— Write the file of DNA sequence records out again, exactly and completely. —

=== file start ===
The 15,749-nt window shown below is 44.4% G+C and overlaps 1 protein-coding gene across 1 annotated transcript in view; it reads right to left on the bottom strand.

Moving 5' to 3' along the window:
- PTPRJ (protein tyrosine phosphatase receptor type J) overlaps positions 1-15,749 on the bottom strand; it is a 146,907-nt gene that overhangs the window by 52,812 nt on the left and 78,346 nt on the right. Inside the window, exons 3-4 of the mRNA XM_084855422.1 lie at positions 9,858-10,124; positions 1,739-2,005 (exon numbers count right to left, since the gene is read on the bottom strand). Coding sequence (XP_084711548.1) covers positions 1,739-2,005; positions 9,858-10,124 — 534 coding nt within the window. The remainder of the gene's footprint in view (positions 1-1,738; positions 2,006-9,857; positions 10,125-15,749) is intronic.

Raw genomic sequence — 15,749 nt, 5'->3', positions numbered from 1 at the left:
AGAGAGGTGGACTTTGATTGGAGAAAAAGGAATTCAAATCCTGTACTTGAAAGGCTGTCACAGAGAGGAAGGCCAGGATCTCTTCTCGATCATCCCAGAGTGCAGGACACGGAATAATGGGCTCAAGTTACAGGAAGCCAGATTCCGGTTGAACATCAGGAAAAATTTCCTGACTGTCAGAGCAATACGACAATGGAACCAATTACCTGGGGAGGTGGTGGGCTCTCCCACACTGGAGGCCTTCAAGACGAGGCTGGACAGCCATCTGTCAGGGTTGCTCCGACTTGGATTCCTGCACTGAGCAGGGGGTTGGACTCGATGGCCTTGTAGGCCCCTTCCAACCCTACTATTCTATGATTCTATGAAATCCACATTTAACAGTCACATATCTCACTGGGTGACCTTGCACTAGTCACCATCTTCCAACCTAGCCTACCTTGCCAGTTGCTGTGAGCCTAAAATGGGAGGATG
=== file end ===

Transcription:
The 15,749-nt window shown below is 44.4% G+C and overlaps 1 protein-coding gene across 1 annotated transcript in view; it reads right to left on the bottom strand.

Moving 5' to 3' along the window:
- PTPRJ (protein tyrosine phosphatase receptor type J) overlaps positions 1-15,749 on the bottom strand; it is a 146,907-nt gene that overhangs the window by 52,812 nt on the left and 78,346 nt on the right. Inside the window, exons 3-4 of the mRNA XM_084855422.1 lie at positions 9,858-10,124; positions 1,739-2,005 (exon numbers count right to left, since the gene is read on the bottom strand). Coding sequence (XP_084711548.1) covers positions 1,739-2,005; positions 9,858-10,124 — 534 coding nt within the window. The remainder of the gene's footprint in view (positions 1-1,738; positions 2,006-9,857; positions 10,125-15,749) is intronic.

Raw genomic sequence — 15,749 nt, 5'->3', positions numbered from 1 at the left:
AGAGAGGTGGACTTTGATTGGAGAAAAAGGAATTCAAATCCTGTACTTGAAAGGCTGTCACAGAGAGGAAGGCCAGGATCTCTTCTCGATCATCCCAGAGTGCAGGACACGGAATAATGGGCTCAAGTTACAGGAAGCCAGATTCCGGTTGAACATCAGGAAAAATTTCCTGACTGTCAGAGCAATACGACAATGGAACCAATTACCTGGGGAGGTGGTGGGCTCTCCCACACTGGAGGCCTTCAAGACGAGGCTGGACAGCCATCTGTCAGGGTTGCTCCGACTTGGATTCCTGCACTGAGCAGGGGGTTGGACTCGATGGCCTTGTAGGCCCCTTCCAACCCTACTATTCTATGATTCTATGAAATCCACATTTAACAGTCACATATCTCACTGGGTGACCTTGCACTAGTCACCATCTTCCAACCTAGCCTACCTTGCCAGTTGCTGTGAGCCTAAAATGGGAGGATG